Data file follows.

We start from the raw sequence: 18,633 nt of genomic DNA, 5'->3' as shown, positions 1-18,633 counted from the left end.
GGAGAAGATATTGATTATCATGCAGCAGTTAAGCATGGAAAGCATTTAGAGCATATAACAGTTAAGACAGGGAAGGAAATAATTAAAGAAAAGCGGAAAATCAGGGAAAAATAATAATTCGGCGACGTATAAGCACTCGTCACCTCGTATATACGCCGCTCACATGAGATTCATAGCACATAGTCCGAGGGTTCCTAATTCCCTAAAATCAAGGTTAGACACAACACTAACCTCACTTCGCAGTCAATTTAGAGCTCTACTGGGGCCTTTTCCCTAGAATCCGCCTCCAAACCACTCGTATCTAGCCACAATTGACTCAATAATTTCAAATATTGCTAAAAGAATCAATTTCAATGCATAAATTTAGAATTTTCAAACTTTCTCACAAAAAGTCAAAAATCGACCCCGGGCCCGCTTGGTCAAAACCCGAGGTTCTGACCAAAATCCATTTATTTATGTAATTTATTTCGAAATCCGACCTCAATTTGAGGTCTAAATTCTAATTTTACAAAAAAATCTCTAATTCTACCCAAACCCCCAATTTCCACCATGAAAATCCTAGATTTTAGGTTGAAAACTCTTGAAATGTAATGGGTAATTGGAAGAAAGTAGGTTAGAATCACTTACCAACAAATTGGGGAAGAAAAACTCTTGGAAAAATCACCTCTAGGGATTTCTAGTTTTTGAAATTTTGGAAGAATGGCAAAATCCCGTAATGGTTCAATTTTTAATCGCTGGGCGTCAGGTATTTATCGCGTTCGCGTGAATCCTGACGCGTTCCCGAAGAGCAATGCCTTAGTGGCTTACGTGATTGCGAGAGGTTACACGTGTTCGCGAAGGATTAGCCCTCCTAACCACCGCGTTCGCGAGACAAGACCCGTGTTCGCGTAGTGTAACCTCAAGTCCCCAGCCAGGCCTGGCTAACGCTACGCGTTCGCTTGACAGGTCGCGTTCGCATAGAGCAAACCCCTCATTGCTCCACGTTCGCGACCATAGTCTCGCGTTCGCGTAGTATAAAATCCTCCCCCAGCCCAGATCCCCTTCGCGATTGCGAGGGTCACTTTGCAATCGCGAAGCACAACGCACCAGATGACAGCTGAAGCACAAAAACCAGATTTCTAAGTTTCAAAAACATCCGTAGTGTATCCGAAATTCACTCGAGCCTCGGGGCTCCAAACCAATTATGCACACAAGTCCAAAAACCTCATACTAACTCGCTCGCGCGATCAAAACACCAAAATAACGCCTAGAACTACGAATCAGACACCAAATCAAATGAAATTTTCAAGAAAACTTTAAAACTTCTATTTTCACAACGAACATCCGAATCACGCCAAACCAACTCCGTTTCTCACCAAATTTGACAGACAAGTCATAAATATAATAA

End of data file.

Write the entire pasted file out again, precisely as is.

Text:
We start from the raw sequence: 18,633 nt of genomic DNA, 5'->3' as shown, positions 1-18,633 counted from the left end.
GGAGAAGATATTGATTATCATGCAGCAGTTAAGCATGGAAAGCATTTAGAGCATATAACAGTTAAGACAGGGAAGGAAATAATTAAAGAAAAGCGGAAAATCAGGGAAAAATAATAATTCGGCGACGTATAAGCACTCGTCACCTCGTATATACGCCGCTCACATGAGATTCATAGCACATAGTCCGAGGGTTCCTAATTCCCTAAAATCAAGGTTAGACACAACACTAACCTCACTTCGCAGTCAATTTAGAGCTCTACTGGGGCCTTTTCCCTAGAATCCGCCTCCAAACCACTCGTATCTAGCCACAATTGACTCAATAATTTCAAATATTGCTAAAAGAATCAATTTCAATGCATAAATTTAGAATTTTCAAACTTTCTCACAAAAAGTCAAAAATCGACCCCGGGCCCGCTTGGTCAAAACCCGAGGTTCTGACCAAAATCCATTTATTTATGTAATTTATTTCGAAATCCGACCTCAATTTGAGGTCTAAATTCTAATTTTACAAAAAAATCTCTAATTCTACCCAAACCCCCAATTTCCACCATGAAAATCCTAGATTTTAGGTTGAAAACTCTTGAAATGTAATGGGTAATTGGAAGAAAGTAGGTTAGAATCACTTACCAACAAATTGGGGAAGAAAAACTCTTGGAAAAATCACCTCTAGGGATTTCTAGTTTTTGAAATTTTGGAAGAATGGCAAAATCCCGTAATGGTTCAATTTTTAATCGCTGGGCGTCAGGTATTTATCGCGTTCGCGTGAATCCTGACGCGTTCCCGAAGAGCAATGCCTTAGTGGCTTACGTGATTGCGAGAGGTTACACGTGTTCGCGAAGGATTAGCCCTCCTAACCACCGCGTTCGCGAGACAAGACCCGTGTTCGCGTAGTGTAACCTCAAGTCCCCAGCCAGGCCTGGCTAACGCTACGCGTTCGCTTGACAGGTCGCGTTCGCATAGAGCAAACCCCTCATTGCTCCACGTTCGCGACCATAGTCTCGCGTTCGCGTAGTATAAAATCCTCCCCCAGCCCAGATCCCCTTCGCGATTGCGAGGGTCACTTTGCAATCGCGAAGCACAACGCACCAGATGACAGCTGAAGCACAAAAACCAGATTTCTAAGTTTCAAAAACATCCGTAGTGTATCCGAAATTCACTCGAGCCTCGGGGCTCCAAACCAATTATGCACACAAGTCCAAAAACCTCATACTAACTCGCTCGCGCGATCAAAACACCAAAATAACGCCTAGAACTACGAATCAGACACCAAATCAAATGAAATTTTCAAGAAAACTTTAAAACTTCTATTTTCACAACGAACATCCGAATCACGCCAAACCAACTCCGTTTCTCACCAAATTTGACAGACAAGTCATAAATATAATAA